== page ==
Premise: Clancy, a spacecaster with a malfunctioning multiverse simulator who leaves the comfort of his home to interview beings living in dying worlds.
It’s hard to imagine what TV’s cartoon landscape (outside of Fox’s primetime lineup) would look like today without Cartoon Network’s already-classic Adventure Time. The show may not have been the first cartoon aimed at children that adults could appreciate, but was one of the longest-running and most unique offerings, thanks in no small part to the vision of its creator, Pendleton Ward. Ward left the critically acclaimed show after the fifth season and has now returned on Netflix with The Midnight Gospel, a nuttier, decidedly more adult-friendly version of what he started at Adventure Time. While the two shows share nothing in common beyond a colorful aesthetic, it wouldn’t be a stretch to consider them in the same universe, so to speak.
Ward has teamed up with comedian and podcaster Duncan Trussell – who also voices protagonist Clancy Gilroy – to co-create Midnight Gospel, which takes its name after Clancy’s “spacecast”, in which he interviews various subjects through his universe simulator. His only friend is his home computer, which cordially calls him “master”, and he ignores calls from his sister, who he’s deeply indebted to. Yes, the simulator – which Clancy has to stick his head in – looks like a vagina. No, I’m not entirely clear why. Yes, it is a hilarious visual.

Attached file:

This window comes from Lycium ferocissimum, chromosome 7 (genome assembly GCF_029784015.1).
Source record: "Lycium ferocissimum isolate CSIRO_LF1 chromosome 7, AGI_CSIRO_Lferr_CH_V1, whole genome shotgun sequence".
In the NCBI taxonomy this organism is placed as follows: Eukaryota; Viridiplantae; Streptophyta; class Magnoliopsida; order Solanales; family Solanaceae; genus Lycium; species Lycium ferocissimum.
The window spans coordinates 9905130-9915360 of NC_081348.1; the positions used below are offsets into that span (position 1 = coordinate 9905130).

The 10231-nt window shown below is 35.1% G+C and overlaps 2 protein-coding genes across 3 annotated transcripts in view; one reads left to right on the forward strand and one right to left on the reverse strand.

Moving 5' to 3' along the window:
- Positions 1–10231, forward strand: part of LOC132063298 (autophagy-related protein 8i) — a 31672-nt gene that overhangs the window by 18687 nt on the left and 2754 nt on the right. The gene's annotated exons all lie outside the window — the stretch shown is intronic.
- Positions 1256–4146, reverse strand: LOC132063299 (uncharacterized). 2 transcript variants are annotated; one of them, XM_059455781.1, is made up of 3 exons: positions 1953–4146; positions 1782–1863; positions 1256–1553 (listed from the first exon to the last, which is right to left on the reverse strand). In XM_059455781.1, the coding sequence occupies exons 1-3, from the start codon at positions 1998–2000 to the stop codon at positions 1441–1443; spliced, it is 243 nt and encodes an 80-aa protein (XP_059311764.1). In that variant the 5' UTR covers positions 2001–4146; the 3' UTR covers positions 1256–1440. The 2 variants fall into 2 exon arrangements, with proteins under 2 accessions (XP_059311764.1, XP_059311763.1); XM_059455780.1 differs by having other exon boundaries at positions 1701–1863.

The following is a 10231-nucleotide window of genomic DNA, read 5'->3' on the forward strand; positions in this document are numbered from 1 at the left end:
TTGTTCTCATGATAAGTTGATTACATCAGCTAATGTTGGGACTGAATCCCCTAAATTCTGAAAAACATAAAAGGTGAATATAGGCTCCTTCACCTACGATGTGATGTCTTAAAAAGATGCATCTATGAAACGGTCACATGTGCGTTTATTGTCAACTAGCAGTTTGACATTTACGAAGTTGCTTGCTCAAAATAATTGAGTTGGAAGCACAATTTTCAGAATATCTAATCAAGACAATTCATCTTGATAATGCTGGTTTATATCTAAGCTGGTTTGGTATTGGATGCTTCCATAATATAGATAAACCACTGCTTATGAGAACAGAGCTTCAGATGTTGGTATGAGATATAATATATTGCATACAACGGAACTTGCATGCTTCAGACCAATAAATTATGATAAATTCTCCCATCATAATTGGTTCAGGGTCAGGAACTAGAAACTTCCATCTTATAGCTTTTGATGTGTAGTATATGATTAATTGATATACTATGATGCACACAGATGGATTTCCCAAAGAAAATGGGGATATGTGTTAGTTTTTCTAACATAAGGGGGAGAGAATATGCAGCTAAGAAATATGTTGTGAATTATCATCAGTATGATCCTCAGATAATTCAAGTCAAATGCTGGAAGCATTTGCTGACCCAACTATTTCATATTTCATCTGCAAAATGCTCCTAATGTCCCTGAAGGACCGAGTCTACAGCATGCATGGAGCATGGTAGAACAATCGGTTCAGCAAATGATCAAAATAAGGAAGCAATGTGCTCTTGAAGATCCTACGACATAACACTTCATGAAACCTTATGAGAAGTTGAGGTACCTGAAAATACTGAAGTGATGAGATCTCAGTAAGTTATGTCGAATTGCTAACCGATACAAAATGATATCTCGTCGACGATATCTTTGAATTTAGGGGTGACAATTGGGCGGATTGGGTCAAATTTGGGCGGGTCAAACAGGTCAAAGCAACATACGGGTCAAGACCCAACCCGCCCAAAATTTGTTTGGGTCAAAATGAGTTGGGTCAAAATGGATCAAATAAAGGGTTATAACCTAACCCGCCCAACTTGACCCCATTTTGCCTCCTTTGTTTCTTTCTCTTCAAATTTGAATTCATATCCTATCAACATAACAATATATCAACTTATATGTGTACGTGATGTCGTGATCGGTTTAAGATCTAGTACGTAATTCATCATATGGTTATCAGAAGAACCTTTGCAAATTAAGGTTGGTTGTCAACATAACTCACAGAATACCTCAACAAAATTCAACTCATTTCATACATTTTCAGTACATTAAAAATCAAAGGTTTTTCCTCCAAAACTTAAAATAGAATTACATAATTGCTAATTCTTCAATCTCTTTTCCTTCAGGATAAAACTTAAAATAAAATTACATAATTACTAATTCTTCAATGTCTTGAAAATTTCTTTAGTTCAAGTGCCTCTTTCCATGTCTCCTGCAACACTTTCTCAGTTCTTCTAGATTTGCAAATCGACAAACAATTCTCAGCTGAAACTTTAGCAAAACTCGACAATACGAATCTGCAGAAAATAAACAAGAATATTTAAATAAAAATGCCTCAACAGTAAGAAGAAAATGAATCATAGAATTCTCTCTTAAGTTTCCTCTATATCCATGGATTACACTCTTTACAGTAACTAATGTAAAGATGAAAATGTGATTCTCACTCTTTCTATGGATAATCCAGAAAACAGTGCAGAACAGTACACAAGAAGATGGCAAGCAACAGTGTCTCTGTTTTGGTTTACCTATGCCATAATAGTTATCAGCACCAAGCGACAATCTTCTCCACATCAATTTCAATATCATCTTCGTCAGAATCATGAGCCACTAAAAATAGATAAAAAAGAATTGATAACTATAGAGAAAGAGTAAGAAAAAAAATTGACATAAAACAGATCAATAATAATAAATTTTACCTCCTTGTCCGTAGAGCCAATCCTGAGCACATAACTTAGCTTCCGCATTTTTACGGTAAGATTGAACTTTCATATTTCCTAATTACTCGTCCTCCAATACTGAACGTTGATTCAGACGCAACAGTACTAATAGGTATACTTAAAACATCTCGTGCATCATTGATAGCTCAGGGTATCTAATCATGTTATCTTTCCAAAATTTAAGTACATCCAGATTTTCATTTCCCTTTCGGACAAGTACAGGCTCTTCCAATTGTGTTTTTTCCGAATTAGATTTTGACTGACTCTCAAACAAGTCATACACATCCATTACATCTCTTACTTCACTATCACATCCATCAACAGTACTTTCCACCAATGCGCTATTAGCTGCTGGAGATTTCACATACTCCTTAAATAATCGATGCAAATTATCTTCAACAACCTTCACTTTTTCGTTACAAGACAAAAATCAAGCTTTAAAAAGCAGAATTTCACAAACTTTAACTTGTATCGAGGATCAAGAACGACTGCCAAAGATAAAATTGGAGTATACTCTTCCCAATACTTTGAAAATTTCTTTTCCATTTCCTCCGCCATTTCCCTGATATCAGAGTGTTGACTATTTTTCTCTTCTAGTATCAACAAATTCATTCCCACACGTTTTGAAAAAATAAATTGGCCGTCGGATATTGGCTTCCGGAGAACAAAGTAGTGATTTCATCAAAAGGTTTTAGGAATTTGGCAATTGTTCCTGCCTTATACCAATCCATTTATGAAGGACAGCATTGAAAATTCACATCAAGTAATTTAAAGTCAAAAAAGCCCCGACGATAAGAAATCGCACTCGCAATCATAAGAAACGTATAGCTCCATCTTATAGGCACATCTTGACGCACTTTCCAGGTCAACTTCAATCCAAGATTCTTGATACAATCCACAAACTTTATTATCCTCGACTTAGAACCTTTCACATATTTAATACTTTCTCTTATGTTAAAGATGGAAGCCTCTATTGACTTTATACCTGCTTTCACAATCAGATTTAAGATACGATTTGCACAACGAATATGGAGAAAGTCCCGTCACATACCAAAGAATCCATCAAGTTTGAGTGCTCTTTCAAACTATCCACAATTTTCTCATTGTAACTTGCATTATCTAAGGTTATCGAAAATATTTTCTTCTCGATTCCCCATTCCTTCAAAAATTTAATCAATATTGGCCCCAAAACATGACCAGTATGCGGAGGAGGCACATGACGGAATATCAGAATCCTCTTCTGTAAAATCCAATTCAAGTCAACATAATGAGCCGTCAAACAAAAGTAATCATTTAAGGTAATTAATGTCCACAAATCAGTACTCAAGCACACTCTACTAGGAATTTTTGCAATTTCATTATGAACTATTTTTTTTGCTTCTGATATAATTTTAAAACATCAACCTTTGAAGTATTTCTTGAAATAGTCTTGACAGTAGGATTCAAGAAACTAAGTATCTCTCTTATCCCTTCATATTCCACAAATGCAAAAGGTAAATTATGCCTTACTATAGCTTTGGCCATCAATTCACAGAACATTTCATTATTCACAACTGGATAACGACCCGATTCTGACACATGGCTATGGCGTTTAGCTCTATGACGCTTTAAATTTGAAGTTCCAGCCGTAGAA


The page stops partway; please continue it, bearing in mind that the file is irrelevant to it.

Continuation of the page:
One of the strengths of Adventure Time was the seemingly endless possibilities of new and interesting worlds to explore with each episode. Here, Ward and Trussell have cranked that up to the nth degree. Each interview segment consists of already-existing audio from Trussell’s podcast, The Duncan Trussell Family Hour, while Clancy and his subject nonchalantly embark on various voyages of insanity. The result is simultaneously high- and low-concept: each episode unfolds like a Rube Goldberg machine of silliness. One episode begins with a fish in a bowl, on top of a human body, captaining a ship full of cats, and ends with two giants fighting over failed marriages and strip clubs while the world around them burns. Sometimes the subject matter of the discussion matches the chaos around them, and sometimes it doesn’t, but the end result is nearly always delightfully silly. Ward brings his penchant for low-brow humor whenever he can, and it’s only part of what makes the show such a delight: quick little details like interrupting an in-depth conversation about meditation and mindfulness because a character is too small to fit in a hot air balloon as they escape a horde of zombies really helps to make Midnight Gospel not only insightful but hilarious.